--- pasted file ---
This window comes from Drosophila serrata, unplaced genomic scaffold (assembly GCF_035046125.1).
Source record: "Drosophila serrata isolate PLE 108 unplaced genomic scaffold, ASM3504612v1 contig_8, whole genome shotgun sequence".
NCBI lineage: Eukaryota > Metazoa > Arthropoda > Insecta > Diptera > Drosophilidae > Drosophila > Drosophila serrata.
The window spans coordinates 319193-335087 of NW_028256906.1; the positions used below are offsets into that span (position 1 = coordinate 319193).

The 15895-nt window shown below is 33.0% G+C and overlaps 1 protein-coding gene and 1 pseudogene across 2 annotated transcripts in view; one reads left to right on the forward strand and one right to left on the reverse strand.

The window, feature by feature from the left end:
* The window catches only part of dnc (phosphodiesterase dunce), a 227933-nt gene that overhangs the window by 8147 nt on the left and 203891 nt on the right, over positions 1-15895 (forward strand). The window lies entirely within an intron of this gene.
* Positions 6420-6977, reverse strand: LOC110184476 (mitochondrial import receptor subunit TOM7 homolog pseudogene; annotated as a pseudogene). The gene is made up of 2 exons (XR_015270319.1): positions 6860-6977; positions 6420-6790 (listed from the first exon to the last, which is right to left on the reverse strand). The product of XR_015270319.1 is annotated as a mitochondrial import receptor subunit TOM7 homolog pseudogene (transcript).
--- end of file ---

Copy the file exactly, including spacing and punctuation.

This window comes from Drosophila serrata, unplaced genomic scaffold (assembly GCF_035046125.1).
Source record: "Drosophila serrata isolate PLE 108 unplaced genomic scaffold, ASM3504612v1 contig_8, whole genome shotgun sequence".
NCBI lineage: Eukaryota > Metazoa > Arthropoda > Insecta > Diptera > Drosophilidae > Drosophila > Drosophila serrata.
The window spans coordinates 319193-335087 of NW_028256906.1; the positions used below are offsets into that span (position 1 = coordinate 319193).

The 15895-nt window shown below is 33.0% G+C and overlaps 1 protein-coding gene and 1 pseudogene across 2 annotated transcripts in view; one reads left to right on the forward strand and one right to left on the reverse strand.

The window, feature by feature from the left end:
* The window catches only part of dnc (phosphodiesterase dunce), a 227933-nt gene that overhangs the window by 8147 nt on the left and 203891 nt on the right, over positions 1-15895 (forward strand). The window lies entirely within an intron of this gene.
* Positions 6420-6977, reverse strand: LOC110184476 (mitochondrial import receptor subunit TOM7 homolog pseudogene; annotated as a pseudogene). The gene is made up of 2 exons (XR_015270319.1): positions 6860-6977; positions 6420-6790 (listed from the first exon to the last, which is right to left on the reverse strand). The product of XR_015270319.1 is annotated as a mitochondrial import receptor subunit TOM7 homolog pseudogene (transcript).